Explore the people and events that shaped Charm City

Baltimore: Persons and Places

Mark N. Ozer

Who? Where? When? and Why? These are the questions to be answered when exploring Baltimore. A great port on the east coast connected to the Mid-west; it was also a major industrial city. The Gateway to the South, it is both a southern and northern city, split during the Civil War and for the next one hundred years. It was unique among American cities as a home for the Great Migrations of both blacks and whites in both the 19th and 20th centuries. It still remains a place “for good living,” where the grittiness of its people offer hope for its redemption in the 21st century.

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“This book is an introduction and an invitation to further study of Charm City. Baltimore: Persons and Places both informs and entertains. It introduces readers to the significant people and events that have shaped the city from its beginnings to the current age.”—Jeff Korman, Maryland Department Manager/Enoch Pratt Free Library/Maryland’s State Library.

“Mark Ozer’s new book shines a concentrated light on everything from Baltimore’s best-known historical figures to its least-known neighborhoods to analyze the people and events that have made ‘The Big Crab’ what it is today.” Francis P. O’Neill/ Reference Librarian/ Maryland Historical Society

Table of Contents

  • CHAPTER 1 the Baltimore Town 1729-1815
    • 1.1 The Early Port/To Mt Vernon Place
    • 1.2. The Lords Baltimore and the "Maryland Design"
    • 1.3. The Carroll Family and the American Revolution
    • 1.4. Archbishop John Carroll and the Catholic Church
    • 1.5. Samuel Smith and the War of 1812
  • CHAPTER 2 Baltimore City 1815-1865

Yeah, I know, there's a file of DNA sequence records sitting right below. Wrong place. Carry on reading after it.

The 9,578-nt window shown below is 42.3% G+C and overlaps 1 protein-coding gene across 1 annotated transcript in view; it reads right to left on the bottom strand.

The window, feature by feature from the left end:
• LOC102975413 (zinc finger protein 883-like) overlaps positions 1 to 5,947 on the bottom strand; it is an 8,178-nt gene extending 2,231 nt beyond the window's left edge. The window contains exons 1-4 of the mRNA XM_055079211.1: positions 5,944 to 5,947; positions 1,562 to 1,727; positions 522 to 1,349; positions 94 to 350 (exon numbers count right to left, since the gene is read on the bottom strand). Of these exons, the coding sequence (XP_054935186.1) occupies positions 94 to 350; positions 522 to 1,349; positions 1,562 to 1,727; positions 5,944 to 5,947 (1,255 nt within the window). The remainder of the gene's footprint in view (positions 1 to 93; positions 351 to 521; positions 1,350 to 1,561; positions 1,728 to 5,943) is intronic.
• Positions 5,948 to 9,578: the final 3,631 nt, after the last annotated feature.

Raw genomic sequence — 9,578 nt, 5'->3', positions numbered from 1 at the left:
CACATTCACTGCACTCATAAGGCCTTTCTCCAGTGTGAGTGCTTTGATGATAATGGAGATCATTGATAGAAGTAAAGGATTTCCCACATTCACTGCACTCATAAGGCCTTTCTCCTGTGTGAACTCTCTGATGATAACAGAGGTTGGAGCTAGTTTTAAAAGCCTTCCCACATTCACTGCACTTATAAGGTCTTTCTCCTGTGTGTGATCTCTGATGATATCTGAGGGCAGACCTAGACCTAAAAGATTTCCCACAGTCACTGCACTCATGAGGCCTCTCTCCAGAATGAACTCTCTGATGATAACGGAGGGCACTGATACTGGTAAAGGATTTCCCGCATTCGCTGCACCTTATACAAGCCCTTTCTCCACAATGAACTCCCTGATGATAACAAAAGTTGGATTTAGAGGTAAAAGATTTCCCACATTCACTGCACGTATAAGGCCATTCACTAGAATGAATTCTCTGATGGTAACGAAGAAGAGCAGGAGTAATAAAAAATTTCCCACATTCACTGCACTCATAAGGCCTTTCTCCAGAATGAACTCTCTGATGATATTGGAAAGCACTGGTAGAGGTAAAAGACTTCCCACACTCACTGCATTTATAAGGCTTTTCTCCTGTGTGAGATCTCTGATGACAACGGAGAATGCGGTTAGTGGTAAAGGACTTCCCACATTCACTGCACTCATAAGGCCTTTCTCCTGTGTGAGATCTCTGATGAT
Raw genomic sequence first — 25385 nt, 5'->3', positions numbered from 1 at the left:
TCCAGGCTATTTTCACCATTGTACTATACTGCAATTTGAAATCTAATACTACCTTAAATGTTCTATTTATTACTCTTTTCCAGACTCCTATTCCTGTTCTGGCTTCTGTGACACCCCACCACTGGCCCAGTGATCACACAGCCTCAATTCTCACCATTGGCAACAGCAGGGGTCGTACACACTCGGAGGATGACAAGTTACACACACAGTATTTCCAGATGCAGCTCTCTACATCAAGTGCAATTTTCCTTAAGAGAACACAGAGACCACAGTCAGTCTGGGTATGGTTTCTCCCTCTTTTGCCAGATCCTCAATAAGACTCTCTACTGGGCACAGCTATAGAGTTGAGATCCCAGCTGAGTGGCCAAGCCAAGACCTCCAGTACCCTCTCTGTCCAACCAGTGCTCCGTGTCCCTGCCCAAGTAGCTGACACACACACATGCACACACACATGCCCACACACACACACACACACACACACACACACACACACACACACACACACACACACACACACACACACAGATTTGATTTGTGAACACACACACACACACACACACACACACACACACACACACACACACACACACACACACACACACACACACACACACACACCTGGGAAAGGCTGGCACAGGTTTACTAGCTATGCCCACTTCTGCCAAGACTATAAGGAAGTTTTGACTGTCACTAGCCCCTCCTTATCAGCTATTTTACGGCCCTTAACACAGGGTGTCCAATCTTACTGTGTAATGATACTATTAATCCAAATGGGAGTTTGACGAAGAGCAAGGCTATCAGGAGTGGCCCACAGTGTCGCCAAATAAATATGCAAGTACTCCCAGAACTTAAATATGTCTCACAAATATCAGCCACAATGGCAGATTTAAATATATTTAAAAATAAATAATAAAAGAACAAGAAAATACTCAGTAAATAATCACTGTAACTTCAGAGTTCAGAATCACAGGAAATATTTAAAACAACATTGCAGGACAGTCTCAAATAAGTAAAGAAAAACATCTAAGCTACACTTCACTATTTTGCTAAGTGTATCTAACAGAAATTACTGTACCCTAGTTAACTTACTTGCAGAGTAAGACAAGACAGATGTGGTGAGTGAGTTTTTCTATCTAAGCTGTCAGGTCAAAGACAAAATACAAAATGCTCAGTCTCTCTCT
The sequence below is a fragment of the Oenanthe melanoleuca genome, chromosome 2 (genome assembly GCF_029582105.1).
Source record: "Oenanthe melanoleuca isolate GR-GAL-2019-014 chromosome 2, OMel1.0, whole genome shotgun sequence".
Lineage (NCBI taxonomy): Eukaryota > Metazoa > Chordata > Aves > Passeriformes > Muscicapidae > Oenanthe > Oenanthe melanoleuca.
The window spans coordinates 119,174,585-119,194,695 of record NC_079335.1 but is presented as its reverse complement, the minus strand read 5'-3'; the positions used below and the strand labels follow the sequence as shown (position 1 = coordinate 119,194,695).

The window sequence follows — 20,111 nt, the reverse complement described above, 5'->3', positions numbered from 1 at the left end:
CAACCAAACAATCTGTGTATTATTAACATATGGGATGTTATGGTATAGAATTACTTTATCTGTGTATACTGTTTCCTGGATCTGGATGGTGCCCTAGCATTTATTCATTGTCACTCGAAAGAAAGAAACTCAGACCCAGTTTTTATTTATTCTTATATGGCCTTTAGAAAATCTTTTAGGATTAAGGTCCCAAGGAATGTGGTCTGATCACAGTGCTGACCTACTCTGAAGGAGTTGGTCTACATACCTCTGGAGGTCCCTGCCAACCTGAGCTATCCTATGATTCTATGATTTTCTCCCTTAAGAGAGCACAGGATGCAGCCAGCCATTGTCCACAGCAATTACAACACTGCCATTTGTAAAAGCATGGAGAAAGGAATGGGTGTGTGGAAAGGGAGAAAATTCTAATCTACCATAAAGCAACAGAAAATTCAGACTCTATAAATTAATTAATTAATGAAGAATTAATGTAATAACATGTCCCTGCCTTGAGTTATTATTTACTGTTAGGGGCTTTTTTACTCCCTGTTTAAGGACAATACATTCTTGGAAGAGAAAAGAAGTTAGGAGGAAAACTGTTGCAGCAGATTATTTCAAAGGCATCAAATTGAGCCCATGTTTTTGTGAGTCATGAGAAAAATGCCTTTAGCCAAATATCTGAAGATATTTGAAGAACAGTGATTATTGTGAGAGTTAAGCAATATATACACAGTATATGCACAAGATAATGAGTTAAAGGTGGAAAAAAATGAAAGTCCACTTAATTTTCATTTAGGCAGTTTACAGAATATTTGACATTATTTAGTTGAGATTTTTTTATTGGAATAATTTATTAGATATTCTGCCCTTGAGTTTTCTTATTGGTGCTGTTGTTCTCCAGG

• 1.1. The Mercantile City /To North Avenue (Boundary Road)
    • 2.2. Charles Willson Peale and the American Museum
    • 2.3. The Latrobe Family and the Building of Baltimore
    • 2.4. George Peabody and the Mercantile City
    • 2.5. Roger Taney and the Southern Interest
    • 2.6. John Pendleton Kennedy and the "Middle Temperment"
  • CHAPTER 3 The Civil War and Beyond 1865-1904
    • 3.1. The Commercial/Industrial City/To Northern Parkway
    • 3.2. John W. Garrett and the B&O Railroad
    • 3.3. Johns Hopkins and American Medicine
    • 3.4. The Johns Hopkins Hospital Faculty
    • 3.5. Henry Walters and the Walters Art Gallery
    • 3.6. Enoch Pratt and the American Library
  • CHAPTER 4 The Immigrant City 1904-1945
    • 4.1. The Industrial City /To the County Line
    • 4.2. James Cardinal Gibbons and the American Catholic Church
    • 4.3. H.L. Mencken and the Baltimore Sun
    • 4.4. The Cone Sisters and the Baltimore Museum of Art
    • 4.5. The Frick Family and Baltimore's Golden Age
  • CHAPTER 5 The Post-Industrial City. 1945-1975
    • 5.1. To Baltimore County
    • 5.2. The D'Alesandro Family and Baltimore Politics
    • 5.3. The Jackson Family and Civil Rights
    • 5.4. Thurgood Marshall and School Desegregation
    • 5.5. The Mitchell Family and Baltimore Politics
    • 5.6. Spiro Agnew and the Southern Strategy
    • 5.7. Marvin Mandel and Maryland Politics
    • 5.8. Barbara Mikulski and the New Democratic Coalition
  • CHAPTER 6 The Baltimore Renaissance 1975-
    • 6.1 A Regional City
    • 6.2. James Rouse and Harbor Place
    • 6.3. William Donald Schaefer and Charm City
    • 6.4. Kurt Schmoke and Baltimore Politics
    • 6.5. The Meyerhoff Family and Greater Baltimore
Baltimore: Persons and Places
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